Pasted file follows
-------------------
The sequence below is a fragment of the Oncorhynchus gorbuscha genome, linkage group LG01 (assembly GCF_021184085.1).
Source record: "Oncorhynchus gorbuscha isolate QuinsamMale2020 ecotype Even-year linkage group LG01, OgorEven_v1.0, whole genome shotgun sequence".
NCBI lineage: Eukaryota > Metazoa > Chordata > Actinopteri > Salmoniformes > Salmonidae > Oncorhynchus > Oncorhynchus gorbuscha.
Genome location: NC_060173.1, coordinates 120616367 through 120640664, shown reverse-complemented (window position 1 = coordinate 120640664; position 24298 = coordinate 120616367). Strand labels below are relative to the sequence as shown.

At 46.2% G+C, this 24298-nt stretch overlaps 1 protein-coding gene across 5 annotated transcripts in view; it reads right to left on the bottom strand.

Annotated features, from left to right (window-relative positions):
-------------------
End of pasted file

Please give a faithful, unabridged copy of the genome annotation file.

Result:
The sequence below is a fragment of the Oncorhynchus gorbuscha genome, linkage group LG01 (assembly GCF_021184085.1).
Source record: "Oncorhynchus gorbuscha isolate QuinsamMale2020 ecotype Even-year linkage group LG01, OgorEven_v1.0, whole genome shotgun sequence".
NCBI lineage: Eukaryota > Metazoa > Chordata > Actinopteri > Salmoniformes > Salmonidae > Oncorhynchus > Oncorhynchus gorbuscha.
Genome location: NC_060173.1, coordinates 120616367 through 120640664, shown reverse-complemented (window position 1 = coordinate 120640664; position 24298 = coordinate 120616367). Strand labels below are relative to the sequence as shown.

At 46.2% G+C, this 24298-nt stretch overlaps 1 protein-coding gene across 5 annotated transcripts in view; it reads right to left on the bottom strand.

Annotated features, from left to right (window-relative positions):